Cushioning the blow: Practical issues with auto-enrolment - and how to avoid them

We take a look at the Pensions Regulator’s report on Dunelm Soft Furnishing’s failure to comply with its auto-enrolment duties and highlight the practical lessons for employers and administrators.

2 May 2014

The Pensions Regulator has recently published a report highlighting the problems faced by Dunelm Soft Furnishings Ltd in implementing automatic enrolment for its employees. While the report focuses on Dunelm’s specific circumstances, it contains useful lessons for employers, particularly those whose staging date is coming up in the next few months.

Case study: Dunelm Soft Furnishings Ltd

Once an employer’s staging date has arrived, it must complete registration with the Pensions Regulator confirming that it has complied with its auto-enrolment duties. When Dunelm did not complete registration by its deadline of 31 July 2013, the Regulator got in touch, encouraging Dunelm to either complete registration or notify the Regulator of any issues. Dunelm did not respond, so the Regulator issued a formal compliance notice.

The power to issue a compliance notice is one the Regulator’s key powers in connection with its objective of maximising employer compliance with the auto-enrolment regime. The notice will usually set out the steps that the employer needs to take, set deadlines for complying or providing further information, and state that failure to comply will lead to a fixed penalty being imposed.

Shortly after receiving the compliance notice, Dunelm completed its registration and confirmed that it had fulfilled its employer duties. However, it soon came to the Regulator’s attention that, in fact, Dunelm had not complied, and several breaches of the Pensions Act 2008 were identified.

The Regulator visited Dunelm’s head office for a statutory inspection, working together with Dunelm personnel, advisers and providers to gather information about the breaches that had occurred. It became clear that Dunelm had experienced a number of difficulties in implementing auto-enrolment. As a result, there had been a delay in enrolling employees into the pension scheme and significant pension contributions had not been paid.

These issues were ultimately resolved through close collaboration between the Regulator, Dunelm and their third-party payroll suppliers, and Dunelm is now fully compliant. In issuing its report, the Regulator’s primary aim is not to “name and shame” Dunelm, but to highlight potential pitfalls that could be relevant to other employers.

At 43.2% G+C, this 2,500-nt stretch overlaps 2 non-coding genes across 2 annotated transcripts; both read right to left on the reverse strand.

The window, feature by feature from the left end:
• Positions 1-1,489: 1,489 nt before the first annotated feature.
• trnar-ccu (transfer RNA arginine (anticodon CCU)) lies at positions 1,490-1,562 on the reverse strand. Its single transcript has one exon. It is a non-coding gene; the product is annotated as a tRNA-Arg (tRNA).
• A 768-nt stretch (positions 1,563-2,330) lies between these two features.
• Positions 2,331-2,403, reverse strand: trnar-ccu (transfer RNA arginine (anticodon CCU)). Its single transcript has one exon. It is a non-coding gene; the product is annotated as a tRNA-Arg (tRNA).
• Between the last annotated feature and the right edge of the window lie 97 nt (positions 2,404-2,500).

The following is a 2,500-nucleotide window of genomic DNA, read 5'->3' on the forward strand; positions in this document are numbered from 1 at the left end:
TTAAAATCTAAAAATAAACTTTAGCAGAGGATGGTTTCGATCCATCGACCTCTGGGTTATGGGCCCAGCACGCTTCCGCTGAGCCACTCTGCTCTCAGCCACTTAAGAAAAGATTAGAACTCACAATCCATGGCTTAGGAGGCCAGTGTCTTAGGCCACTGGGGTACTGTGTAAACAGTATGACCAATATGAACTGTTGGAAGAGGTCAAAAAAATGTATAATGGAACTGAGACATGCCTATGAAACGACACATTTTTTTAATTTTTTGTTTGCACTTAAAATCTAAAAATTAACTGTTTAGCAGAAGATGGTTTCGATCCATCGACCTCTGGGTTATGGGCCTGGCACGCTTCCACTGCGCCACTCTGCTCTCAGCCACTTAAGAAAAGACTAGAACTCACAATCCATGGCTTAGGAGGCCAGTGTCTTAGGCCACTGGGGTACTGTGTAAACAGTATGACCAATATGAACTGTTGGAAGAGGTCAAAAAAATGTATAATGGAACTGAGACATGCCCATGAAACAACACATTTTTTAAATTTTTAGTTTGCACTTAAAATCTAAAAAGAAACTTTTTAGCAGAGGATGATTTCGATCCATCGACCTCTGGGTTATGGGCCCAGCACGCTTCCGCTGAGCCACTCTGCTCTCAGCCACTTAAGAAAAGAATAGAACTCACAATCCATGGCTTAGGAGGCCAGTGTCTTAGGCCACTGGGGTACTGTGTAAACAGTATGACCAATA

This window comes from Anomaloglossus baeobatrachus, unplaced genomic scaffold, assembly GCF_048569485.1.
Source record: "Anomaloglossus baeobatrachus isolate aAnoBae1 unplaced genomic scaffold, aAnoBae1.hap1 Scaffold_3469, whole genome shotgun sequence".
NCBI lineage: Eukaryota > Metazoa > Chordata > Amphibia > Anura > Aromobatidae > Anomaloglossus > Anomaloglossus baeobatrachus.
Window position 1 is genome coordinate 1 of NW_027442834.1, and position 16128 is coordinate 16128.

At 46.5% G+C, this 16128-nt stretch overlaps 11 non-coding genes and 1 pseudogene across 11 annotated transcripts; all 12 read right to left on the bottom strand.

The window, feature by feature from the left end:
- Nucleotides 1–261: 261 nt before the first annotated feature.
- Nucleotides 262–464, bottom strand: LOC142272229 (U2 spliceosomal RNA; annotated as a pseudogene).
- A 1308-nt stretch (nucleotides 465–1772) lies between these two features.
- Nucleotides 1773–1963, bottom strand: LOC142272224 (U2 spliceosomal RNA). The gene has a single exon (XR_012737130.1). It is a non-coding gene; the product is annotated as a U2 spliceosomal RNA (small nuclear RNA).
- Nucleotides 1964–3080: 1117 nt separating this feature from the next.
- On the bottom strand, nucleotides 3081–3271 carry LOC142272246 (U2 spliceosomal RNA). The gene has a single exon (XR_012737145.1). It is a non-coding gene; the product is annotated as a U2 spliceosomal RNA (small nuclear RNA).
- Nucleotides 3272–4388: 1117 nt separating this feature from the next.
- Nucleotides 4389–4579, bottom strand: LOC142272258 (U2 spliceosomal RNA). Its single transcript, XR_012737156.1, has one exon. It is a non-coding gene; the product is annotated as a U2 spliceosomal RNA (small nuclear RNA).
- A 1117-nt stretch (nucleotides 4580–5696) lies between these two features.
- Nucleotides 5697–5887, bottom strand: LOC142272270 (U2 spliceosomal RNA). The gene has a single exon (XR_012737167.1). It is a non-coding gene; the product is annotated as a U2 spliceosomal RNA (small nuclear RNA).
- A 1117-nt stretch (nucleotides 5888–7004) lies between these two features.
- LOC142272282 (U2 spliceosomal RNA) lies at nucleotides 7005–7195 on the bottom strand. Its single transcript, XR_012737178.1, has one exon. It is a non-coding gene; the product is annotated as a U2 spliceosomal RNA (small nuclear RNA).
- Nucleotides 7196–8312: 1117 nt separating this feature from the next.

Lessons for employers

There are three key points that employers should take away from the report:

Preparation is key

The primary reason behind Dunelm’s failure to comply was that its bespoke payroll solution contained a number of design flaws. This was compounded by the fact that the quality of employee data held by Dunelm was poor, preventing members from being enrolled.
Both of these issues should have been dealt with well in advance of the staging date. Comprehensive testing of systems and processes should be carried out, particularly where bespoke systems are being used, and employee data should be verified and supplemented where necessary. 

Focus on internal communication and oversight

Member communication is, of course, a vital piece of the auto-enrolment jigsaw. However, the importance of ensuring that key personnel within the employer organisation are also kept informed about the process should not be overlooked. 
In Dunelm’s case, key personnel left the organisation at critical points in the process (including immediately prior to the staging date), without successors being fully informed and able to take over. The Regulator identifies in its report the vital importance of smooth handovers and consistency of personnel.
It’s also worth noting that Dunelm executives were unaware that the Regulator had served a compliance notice on the company. Again, this emphasises the importance of internal oversight and frank communication about any problems.

Act early and be open about potential issues

Dunelm did not raise any issues with the Regulator before their staging date and failed to respond to a number of requests for information about any potential problem. Despite the fact that they had clearly failed to comply with their employer duties, Dunelm submitted registration confirming that they had complied.
The Regulator’s report takes care to praise Dunelm staff several times for being open, forthcoming and co-operative as soon as the issues had been identified and the Regulator became involved. However, if Dunelm had contacted the Regulator sooner, matters could have been resolved more quickly and may not have escalated to the point where statutory notices were issued.

The Regulator’s three-pronged strategy in fulfilling its auto-enrolment objective is to educate, enable and enforce. The Dunelm report suggests that its preference is to exhaust the first two prongs, through working together with employers and providers to assist them in achieving compliance, before moving on to the third.

If your staging date is approaching and you would like advice on any of the points raised in this article, please get in touch with your usual pensions team contact.